...witches book because, you know, with the witches journal is supposed to be burned when when when she does unless it's passed down to a family member because it's private. It's personal. And you know, you just don't want your magic getting out there to just anyone. So fascinating, so fascinating. Alice, we've been talking a lot about literal magic tonight, right? Like the magic you write about. But you know, we were talking about this before we went on the show and I think you've done something really truly magical in your own life with the founding of the Hoffman Cancer Center. Can you talk a little bit about that? Oh, I'm sorry. Yeah, Can you talk a little bit about that and and and kind of what your experience was leading up to that and what made you bring that into the world? Yeah, well, I had breast cancer I think about 25 years ago. I'm I'm kind of blocking it out exactly when I think it was 1998 actually was just when the movie practical magic was being made, so that I was just because I was otherwise engaged. But in the hospital that I went to, which is a great hospital to Harvard teaching hospital, but they didn't have a breast center. So you just kind of sat there with everybody else while you're waiting for your radiation, you're sitting next to some kid who broke his arm playing baseball. It was just like, it was not the most comfortable thing. And when I was when I was done with my treatment, I was so grateful, I asked my friends there who were doctors, you know, what could I do? And They said, you know, do something local. And so we created together working together the center. And for, I think the past 20 years it might be 25 years. We've had a writer's event every year and have raised quite a lot of money. And writers have been so generous and given of their time, so amazingly. So, you know, it's just it's been a great experience to be involved with it. Well, that's awesome. Count us in in the future if you ever need us, what it means, it means something to all of us to um, you know, Alice, we were also talking a little bit earlier about the decision about whether or not to share that experience and how it's difficult, you know, it's a difficult choice. How much of yourself do you share when you're going through something like that? But ultimately, you wrote about your experience, a memoir form and you have shared it now very broadly. What what brought you to that point where you felt like you were ready to do that? Well, I really didn't tell many people were talking about that before. And then, you know, I think, like, the next after a year after my treatment, I wrote an article in the new york times about it. And um, my family members found out about it that way. And then I wrote a book called Survival lessons, just a very small book, which I felt like was the book that I wished someone could have given to me, you know, when I was first diagnosed because mostly I just really wanted to talk to survivors and to know that you know, it was possible to survive and um so you know, I I feel like you know, I'm kind of a private Person for the first like 20 or so years when I was a writer, I never even told anyone, I was a writer never. And you know, I just feel actually being involved with the center has made it easier for me to talk about certain things and certainly to talk about cancer, but growing up, especially growing up for me, you know, you know, that was something you just didn't talk about. So it was partially by being private and not wanting to have an interfere with my work, but I think it was partially the way I had grown up was that you know, you just don't talk about these things. Yeah, yeah, that makes sense. Okay, Ellis, most of our viewers and we admit us, one of our favorite parts of the show is to ask our guests for writing tip and trust me, All four of us are leaning forward to hear yours so well I have a few but the one I think is the most important is one that my writing Professor Albert Girard gave to me, which was a great blessing and it was that, you know, most writing teachers will tell you write what, you know, and he always said write what you can imagine. And that was I recommend that to everyone, especially to young writers don't feel like you have to tell the story of your life in fictional form. You can do whatever you want to do if you can feel it, you can write it. So we have a lot of live questions coming in and everyone is asking what you're working on next. I well, you know, I'm always afraid to talk about it too much and I know, you know, because somehow that magically we'll do something, but I'm writing a book that's biblical. So it's completely different. Um I wrote The Dove Keepers, which was which was kind of my biblical book are what was post biblical, but this is even further back in time. And so it's been really fun and interesting for me to do the research and to write about that time period. Oh my gosh, whatever it is, we cannot wait. We...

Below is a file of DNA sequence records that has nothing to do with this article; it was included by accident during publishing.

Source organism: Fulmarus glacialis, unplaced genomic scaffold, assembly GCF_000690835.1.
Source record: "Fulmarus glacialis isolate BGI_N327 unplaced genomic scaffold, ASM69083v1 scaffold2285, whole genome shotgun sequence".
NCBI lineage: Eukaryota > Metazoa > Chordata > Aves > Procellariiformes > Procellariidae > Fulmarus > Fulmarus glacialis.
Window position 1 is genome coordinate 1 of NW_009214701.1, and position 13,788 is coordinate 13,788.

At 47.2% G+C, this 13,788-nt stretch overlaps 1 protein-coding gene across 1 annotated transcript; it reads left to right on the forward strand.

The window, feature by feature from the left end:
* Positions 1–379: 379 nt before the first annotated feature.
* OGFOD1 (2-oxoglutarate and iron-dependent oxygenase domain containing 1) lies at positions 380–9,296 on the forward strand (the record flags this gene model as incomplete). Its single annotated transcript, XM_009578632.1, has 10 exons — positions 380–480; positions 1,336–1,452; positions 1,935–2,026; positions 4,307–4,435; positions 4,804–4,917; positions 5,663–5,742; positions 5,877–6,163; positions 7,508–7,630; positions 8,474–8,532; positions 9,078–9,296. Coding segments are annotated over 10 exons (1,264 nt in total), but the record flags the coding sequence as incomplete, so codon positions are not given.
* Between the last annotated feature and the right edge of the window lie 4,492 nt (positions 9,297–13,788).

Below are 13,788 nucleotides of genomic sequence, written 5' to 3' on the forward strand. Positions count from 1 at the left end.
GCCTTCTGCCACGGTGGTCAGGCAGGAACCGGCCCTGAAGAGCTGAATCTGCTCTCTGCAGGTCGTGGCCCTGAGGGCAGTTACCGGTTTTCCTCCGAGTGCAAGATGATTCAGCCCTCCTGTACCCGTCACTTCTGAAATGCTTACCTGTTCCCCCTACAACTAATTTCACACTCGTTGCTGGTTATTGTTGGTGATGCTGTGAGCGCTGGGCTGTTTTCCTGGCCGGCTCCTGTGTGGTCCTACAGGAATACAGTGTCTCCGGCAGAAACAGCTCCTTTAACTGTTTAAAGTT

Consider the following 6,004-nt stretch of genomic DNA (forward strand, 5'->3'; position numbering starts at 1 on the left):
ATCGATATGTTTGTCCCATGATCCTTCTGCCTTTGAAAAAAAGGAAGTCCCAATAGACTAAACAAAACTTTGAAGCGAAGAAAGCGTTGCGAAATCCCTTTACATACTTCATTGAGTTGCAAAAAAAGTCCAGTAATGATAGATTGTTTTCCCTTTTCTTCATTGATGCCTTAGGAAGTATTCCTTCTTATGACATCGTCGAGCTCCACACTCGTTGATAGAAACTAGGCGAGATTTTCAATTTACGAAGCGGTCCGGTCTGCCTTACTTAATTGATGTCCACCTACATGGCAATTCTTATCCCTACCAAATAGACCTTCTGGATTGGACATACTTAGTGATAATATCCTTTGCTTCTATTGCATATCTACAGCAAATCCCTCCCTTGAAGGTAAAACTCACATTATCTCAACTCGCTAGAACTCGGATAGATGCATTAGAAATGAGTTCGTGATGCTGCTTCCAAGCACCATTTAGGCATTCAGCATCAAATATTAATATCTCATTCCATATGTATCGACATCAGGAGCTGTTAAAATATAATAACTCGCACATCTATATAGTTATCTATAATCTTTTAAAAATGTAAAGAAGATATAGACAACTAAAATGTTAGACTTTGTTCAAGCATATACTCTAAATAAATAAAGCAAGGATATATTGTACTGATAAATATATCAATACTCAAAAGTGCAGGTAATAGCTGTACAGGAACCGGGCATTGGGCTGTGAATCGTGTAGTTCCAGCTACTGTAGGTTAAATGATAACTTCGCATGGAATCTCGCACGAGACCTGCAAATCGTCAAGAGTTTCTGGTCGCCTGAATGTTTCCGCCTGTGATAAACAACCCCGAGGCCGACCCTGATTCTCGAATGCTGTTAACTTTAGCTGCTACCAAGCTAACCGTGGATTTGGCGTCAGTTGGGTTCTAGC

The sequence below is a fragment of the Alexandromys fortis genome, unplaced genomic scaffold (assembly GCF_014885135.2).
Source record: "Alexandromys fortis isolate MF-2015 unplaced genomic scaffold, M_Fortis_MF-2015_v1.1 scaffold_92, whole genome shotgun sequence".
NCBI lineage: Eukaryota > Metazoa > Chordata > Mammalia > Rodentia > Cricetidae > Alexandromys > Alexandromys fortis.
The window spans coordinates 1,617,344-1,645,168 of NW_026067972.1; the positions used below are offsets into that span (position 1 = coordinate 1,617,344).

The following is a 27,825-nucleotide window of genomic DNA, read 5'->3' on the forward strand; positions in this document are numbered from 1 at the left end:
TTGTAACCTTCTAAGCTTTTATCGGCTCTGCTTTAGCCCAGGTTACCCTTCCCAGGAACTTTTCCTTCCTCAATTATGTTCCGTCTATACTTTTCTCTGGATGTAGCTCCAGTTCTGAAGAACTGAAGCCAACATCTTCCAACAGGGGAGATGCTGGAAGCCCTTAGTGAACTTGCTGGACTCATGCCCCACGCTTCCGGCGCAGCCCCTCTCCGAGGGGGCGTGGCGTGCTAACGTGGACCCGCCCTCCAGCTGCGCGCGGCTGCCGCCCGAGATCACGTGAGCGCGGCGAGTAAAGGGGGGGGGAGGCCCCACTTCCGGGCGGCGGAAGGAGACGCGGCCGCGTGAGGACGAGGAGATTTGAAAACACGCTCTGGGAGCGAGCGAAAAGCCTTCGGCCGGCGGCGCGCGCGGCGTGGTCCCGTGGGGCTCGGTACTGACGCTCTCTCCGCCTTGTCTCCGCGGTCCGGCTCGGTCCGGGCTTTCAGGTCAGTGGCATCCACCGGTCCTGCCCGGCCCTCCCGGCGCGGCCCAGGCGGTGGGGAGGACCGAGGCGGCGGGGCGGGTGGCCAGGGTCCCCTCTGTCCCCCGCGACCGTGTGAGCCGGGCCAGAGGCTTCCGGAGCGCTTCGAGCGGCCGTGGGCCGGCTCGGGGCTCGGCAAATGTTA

...cannot wait. Well in the marriage of opposites you wrote about a real person is the one you're working on a real person. Well who knows, you know, back, you know, it was so long ago, who who knows what's the story, what's a fairy tale and what was really, you know, it's hard, it's true? What's an origin story and what's a what's a stable Exactly. Thank you so much for joining us with your very particular and enchanting kind of magic. Your new book is the spellbinding lee good book. And I'm sad. I already read it because I wish I had it ahead of me because I've read all four and I'm going to miss Jet and I'm going to miss the O. N sisters and I'm going to miss Black tears. I'm going to miss all of it. We can go watch practical magic again. Let's do that tonight. Tonight. Thanks Great to talk to you. Thanks for joining. Congratulations. Oh, fantastic. Amazing. Okay. Are you all ready for the virtual launch party of Once Upon a wardrobe with a giveaway at the after party and loads of fun. I now hand over the reins of the sleigh to Kristen Harmel. I get to drive a sleigh. This is this is yeah, I haven't had too much to drink tonight. I'm safe. I'm good. I forgot my jingle bells, but I'm all right. You guys this night could not get any better. First Alice Hoffman and now paddy Callaghan, our dear friend and Friends and fiction co founder who has written a beautiful masterpiece that brings alive the Wintry world of Oxford and Worcester England, Is that how you say it was a western Worcester? Okay, so let's all walk through the wardrobe door to find out more. And just a reminder after we finished talking with pad tonight, the fund will continue in the after show with special guests and a giveaway. So you won't want to miss that. Alright, so to start off our wardrobe celebration patty, I would love to know a bit about why you knew Alice Hoffman was going to be the perfect guest to share the stage with you tonight as we talked about magic. Can you tell us a little bit about that and about your book? Okay, when I first read Alice Hoffman and the way that she combined the real and the fantastic, it reminded me so much of all my favorite fairy tales and yet it was grounded in this kind of, you didn't disbelieve it, you were right there with her and when I was writing Once upon a wardrobe and she mentioned it tonight about origin stories. And I love that she said that that she wrote an origin story for her story and I was fascinated with the origin stories of our favorite stories. So, I will give you the plot of Once Upon a wardrobe really quick. It is winter of 1950 and there was a young boy named George who lives in a stone cottage in Worcester England, right along the river Severn. It is the month of October exactly 71 years ago. This week in real life when a small boat burst onto the scene, It was called the lion the Witch and the wardrobe. And George read it front to back and back to front and he hidden his wardrobe and he really wanted to find the magical land on the other side. He has a sister who is a math and physics genius and she comes home for the weekend and she attends Oxford University and he says to her I know that the writer of this book teaches at your university, I need you to track him down and I need you to ask him where did this magical land come from? And she says that's ridiculous. That's absurd. The world is founded on math and logic and physics. And Einstein is about to discover the theory of everything and he begs her and she loves him. And she tracks down the author C. S. Lewis and he doesn't answer her the way we hope he does. He answers her with stories oh my gosh I've read this book, I've loved this book. Um but to hear you talk about it now is giving me those just goose bumps and chills and all the good ways. And I want to go back and read it again. I mean it really is. Um it's just so magical. But before we dive into the rest of your book for all of you watching out there we have a question for you, we would like to know...